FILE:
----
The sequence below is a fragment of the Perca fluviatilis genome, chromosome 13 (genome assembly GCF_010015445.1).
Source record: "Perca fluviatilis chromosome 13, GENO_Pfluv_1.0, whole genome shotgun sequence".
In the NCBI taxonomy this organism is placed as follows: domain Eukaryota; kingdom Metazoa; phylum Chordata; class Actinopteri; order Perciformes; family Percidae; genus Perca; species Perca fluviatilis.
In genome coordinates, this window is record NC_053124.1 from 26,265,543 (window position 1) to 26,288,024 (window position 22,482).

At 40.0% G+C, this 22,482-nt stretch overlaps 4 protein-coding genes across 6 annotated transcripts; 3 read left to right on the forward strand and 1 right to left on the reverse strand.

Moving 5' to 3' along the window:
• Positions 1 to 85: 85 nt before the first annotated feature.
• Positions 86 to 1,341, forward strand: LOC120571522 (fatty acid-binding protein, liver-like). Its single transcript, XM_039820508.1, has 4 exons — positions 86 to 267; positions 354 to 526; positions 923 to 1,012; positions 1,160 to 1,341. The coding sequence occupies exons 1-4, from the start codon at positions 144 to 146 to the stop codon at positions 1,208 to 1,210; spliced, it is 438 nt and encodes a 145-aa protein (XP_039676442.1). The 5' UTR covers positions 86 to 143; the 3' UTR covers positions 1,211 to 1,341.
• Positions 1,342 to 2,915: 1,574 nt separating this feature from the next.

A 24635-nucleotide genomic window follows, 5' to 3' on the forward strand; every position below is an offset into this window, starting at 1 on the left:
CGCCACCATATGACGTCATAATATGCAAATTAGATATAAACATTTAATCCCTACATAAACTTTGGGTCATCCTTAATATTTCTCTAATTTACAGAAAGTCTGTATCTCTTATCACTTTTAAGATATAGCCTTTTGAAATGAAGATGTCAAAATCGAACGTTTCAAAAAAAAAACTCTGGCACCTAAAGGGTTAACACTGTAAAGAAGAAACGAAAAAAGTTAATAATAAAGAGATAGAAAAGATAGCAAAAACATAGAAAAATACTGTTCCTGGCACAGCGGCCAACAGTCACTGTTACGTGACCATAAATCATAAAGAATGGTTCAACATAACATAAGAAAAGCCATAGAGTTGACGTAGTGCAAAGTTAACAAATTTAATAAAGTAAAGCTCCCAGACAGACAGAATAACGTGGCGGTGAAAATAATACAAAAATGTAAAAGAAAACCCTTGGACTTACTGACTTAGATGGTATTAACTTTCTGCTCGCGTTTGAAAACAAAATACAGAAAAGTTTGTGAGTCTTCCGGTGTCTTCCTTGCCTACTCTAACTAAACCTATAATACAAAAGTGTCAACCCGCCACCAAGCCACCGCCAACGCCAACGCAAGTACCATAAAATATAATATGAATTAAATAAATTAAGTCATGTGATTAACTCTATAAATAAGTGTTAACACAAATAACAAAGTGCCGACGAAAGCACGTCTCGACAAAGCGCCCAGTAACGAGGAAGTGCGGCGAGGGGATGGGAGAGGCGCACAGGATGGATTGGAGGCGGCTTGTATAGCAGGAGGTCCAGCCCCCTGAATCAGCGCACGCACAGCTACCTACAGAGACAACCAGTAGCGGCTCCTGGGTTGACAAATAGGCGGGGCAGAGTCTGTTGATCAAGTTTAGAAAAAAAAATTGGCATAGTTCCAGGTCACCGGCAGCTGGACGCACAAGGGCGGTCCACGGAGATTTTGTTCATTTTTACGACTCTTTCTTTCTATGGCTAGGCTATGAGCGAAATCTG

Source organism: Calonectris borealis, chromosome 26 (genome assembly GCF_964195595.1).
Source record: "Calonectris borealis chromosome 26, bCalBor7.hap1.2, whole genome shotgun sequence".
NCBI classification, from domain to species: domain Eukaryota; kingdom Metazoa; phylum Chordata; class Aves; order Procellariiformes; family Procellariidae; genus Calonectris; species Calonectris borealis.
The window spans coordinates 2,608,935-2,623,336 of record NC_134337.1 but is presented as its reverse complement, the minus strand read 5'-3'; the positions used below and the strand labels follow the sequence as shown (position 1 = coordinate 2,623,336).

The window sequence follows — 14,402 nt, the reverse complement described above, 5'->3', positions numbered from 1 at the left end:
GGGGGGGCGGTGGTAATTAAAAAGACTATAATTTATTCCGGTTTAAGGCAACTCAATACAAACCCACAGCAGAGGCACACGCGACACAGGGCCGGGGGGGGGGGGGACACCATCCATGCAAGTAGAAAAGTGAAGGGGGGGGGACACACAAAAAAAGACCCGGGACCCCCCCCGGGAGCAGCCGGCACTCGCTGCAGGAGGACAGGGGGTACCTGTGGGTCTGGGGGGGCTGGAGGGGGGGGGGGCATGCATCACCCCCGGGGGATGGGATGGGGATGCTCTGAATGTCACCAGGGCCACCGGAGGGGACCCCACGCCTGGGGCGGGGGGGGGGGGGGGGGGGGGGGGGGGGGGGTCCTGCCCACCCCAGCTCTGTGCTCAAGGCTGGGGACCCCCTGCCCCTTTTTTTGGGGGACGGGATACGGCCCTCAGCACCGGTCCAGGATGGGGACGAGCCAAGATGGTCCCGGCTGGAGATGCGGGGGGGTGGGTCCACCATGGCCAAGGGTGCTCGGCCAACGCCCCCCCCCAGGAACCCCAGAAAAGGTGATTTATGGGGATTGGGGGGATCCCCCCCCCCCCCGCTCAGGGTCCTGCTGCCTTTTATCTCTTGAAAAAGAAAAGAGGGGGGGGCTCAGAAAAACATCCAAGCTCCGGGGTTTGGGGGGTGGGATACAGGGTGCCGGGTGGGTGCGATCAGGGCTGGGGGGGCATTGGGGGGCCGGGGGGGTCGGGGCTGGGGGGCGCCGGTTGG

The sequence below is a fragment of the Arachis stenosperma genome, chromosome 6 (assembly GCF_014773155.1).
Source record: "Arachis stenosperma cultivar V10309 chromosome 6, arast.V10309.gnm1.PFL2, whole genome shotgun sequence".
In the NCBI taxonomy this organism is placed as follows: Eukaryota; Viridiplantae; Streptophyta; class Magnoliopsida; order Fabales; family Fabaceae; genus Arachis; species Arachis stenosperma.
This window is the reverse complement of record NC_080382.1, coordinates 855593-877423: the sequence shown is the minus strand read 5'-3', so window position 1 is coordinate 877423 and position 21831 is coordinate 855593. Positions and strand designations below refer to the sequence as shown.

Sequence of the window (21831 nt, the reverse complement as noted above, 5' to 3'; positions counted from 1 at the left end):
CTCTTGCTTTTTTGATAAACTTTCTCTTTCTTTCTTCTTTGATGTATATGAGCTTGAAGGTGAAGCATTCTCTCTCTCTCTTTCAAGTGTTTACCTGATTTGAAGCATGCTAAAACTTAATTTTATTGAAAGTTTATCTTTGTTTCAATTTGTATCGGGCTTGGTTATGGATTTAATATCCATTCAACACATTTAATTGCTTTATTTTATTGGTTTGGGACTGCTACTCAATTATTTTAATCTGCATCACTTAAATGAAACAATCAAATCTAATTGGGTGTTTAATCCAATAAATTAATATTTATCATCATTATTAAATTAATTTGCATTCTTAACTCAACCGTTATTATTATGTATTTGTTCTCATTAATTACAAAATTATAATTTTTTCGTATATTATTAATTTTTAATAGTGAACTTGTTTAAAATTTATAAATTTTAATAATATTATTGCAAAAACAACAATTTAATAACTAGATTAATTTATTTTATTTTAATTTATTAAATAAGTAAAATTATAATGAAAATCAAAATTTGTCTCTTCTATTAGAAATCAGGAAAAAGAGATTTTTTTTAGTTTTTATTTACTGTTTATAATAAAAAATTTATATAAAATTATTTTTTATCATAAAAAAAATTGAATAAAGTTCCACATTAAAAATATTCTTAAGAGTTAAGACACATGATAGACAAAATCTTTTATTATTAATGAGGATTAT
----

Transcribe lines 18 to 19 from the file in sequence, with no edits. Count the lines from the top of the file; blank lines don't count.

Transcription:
The sequence below is a fragment of the Arachis stenosperma genome, chromosome 6 (assembly GCF_014773155.1).
Source record: "Arachis stenosperma cultivar V10309 chromosome 6, arast.V10309.gnm1.PFL2, whole genome shotgun sequence".